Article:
Rodina is the first one to get matched @ 1.50. Rodina will go on and win the first set and trade as low as 1.25 going into the second set. Very close to our stop loss point but we hang on and don’t panic!

It is now deep into the second set and the odds have finally come back to around 2.0. From here, we will see where the odds move next. If they go back down to 1.50 then we will scratch this trade.

No need to scratch this trade as Savchuk breaks in the third set and we have finally been matched on both sides for £50 profit. This trade took much longer then normal to be complete but its important to remain patient when using this method.

When It Goes Wrong?

Losing is part and parcel of trading and its important to be prepared for losing trades. Below is a losing trade and one of our worst case scenarios with this method.

Here we have a match which fits the criteria between Dudi Sela & Santiago Giraldo. So we enter our lay orders and observe the first set.

Giraldo has started the match well and soon scores a break point and we get matched @ 1.50 on him. He is playing pretty well in this match too which is a bit of a worry.

Our worst fears are confirmed as Giraldo wins the first set and then begins to dominate the second set too. His odds drop below 1.19 and so we exit this trade for a £30 loss.

This isn’t so bad as it underlines that we are risking less then we can potentially win which is the main way to profit from trading.

Conclusion:

This is a really simple trading strategy and you should see a 72% strike rate when sticking to the system rules which is more then enough to make a good long term profit as you only need a 60% strike rate to be profitable. As you can see from our examples we are risking around £30 to win £50 which is a return of near to 175%!

Remember you can ask any questions or suggest any ideas in the comments box below!

13 Comments for this entry

  • StuartMatthews says:

    Hi
    Not sure if I am missing something, but why, once the first lay bet gets taken and then the odds rise back up to 2.0 do you state”we are not going to lose money at the very least”? Am i missing something. We don’t have to do anything at that point do we? As afr as the instructions state we just put in two lay bets at 1.5. So what would happen if the odds after taking the first lay bet , then hit 2.0 but then went back down? we would still loose?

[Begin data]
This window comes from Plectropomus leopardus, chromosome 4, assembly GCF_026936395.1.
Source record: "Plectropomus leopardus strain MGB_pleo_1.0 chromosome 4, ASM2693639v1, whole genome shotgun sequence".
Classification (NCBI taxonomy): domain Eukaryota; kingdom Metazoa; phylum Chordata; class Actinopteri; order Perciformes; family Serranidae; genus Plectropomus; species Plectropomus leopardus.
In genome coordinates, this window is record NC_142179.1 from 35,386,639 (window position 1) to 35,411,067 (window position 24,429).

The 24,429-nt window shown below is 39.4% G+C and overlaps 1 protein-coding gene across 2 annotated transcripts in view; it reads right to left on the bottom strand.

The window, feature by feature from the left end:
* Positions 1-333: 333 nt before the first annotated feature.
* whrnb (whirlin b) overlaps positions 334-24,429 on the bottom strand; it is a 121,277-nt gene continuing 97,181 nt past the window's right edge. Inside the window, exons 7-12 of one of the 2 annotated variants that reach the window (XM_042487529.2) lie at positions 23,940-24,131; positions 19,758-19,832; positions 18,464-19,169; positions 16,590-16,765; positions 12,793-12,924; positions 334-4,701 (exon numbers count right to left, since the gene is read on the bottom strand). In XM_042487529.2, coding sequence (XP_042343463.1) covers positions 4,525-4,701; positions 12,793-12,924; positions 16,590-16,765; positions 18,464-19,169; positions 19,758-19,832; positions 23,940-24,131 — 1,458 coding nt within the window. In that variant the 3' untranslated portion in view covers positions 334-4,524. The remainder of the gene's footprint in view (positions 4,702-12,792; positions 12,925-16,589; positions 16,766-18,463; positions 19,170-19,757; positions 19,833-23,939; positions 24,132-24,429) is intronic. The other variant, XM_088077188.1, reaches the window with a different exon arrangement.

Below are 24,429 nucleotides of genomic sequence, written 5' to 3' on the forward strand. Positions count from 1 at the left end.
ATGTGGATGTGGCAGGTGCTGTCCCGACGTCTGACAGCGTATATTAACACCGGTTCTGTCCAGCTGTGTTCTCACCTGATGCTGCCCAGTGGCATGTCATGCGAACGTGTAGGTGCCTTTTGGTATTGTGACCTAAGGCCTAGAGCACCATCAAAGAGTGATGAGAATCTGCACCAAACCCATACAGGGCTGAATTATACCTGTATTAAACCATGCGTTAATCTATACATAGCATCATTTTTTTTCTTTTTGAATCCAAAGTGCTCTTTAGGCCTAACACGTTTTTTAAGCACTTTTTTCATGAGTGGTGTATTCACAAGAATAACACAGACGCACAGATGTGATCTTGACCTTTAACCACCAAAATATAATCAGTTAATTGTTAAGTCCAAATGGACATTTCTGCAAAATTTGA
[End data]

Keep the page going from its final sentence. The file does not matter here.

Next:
Sorry if being a bit thick, but I really want to get into the tennis trading as I find my football trading so unpredictable at the moment.
    Stuart

    • Mark-SES says:

      Hi Stuart,

      This is because once the odds hit 2.0 we are going to exit the trade if it drops back below 1.50. So you will be ready to exit the trade if that player dropped back to around 1.50.

      The odds on tennis dont move that fast and you will easily be able to see the odds dropping back so you can exit before it quit hits 1.50 and lose nothing.

      • StuartMatthews says:

        Mark

        Ahh, okay. I was worried I had missed something. Thanks for that. Really looking forward to testing these methods out in the coming months.

        Thanks

        Stuart

  • Steven McKay says:

    Hi, I have just joined after enjoying your soccer trading strategies and had great success with the only method i stuck with and that was the golden goal method. I made a few adjustments to the method myself including carrying on laying the c/s right down to the end of the game. Amazing how many times 1.10 was traded and lost. Never realised how many goals were scored in the 90th + minute. Anyway the winter season is now over and i am looking to trade on tennis. Have been trying a bit with small stakes on the Monte Carlo open and had some success mainly laying the receiver when he was 15/30 up or 30/40 up. If the server wins the next point you get a minimum of 5 ticks.

    I like your 50/50 strategy, don’t you think it would be better to green up when the player you have laid at 1.5 hits $2 rather than wait for the opponent to hit 1.50? I realise it halves your profit for the same risk as the 50/50 method but would give you more winning matches. Anyway food for thought and look forward to reading the rest of your strategies.

    Cheers

    • admin says:

      Hi Steven,